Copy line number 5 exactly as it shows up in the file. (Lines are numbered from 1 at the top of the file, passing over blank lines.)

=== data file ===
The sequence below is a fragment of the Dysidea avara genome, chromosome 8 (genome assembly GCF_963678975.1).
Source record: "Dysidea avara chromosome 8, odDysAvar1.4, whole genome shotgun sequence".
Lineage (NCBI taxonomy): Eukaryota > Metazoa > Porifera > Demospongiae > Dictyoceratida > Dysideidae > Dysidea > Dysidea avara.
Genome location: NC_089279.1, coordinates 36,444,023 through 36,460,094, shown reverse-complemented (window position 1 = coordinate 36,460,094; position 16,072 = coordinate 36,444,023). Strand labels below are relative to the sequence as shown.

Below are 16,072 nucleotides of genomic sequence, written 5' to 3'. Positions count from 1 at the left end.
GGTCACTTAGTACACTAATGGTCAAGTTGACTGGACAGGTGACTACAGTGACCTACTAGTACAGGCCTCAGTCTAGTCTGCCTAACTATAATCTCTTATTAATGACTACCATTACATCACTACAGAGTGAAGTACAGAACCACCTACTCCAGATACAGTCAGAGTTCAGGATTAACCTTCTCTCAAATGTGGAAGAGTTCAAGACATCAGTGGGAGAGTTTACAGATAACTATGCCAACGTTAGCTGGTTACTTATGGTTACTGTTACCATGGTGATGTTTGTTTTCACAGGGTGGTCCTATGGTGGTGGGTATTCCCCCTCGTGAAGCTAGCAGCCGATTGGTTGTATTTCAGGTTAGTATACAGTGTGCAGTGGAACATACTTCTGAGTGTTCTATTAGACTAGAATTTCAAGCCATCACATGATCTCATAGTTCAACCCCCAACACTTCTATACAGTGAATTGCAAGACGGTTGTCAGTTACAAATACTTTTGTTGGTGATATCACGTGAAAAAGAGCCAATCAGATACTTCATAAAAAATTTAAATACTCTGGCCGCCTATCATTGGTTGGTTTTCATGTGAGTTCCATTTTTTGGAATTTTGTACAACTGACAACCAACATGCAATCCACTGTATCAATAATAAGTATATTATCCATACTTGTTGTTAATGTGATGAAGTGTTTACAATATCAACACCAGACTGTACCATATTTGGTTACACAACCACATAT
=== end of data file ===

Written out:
Below are 16,072 nucleotides of genomic sequence, written 5' to 3'. Positions count from 1 at the left end.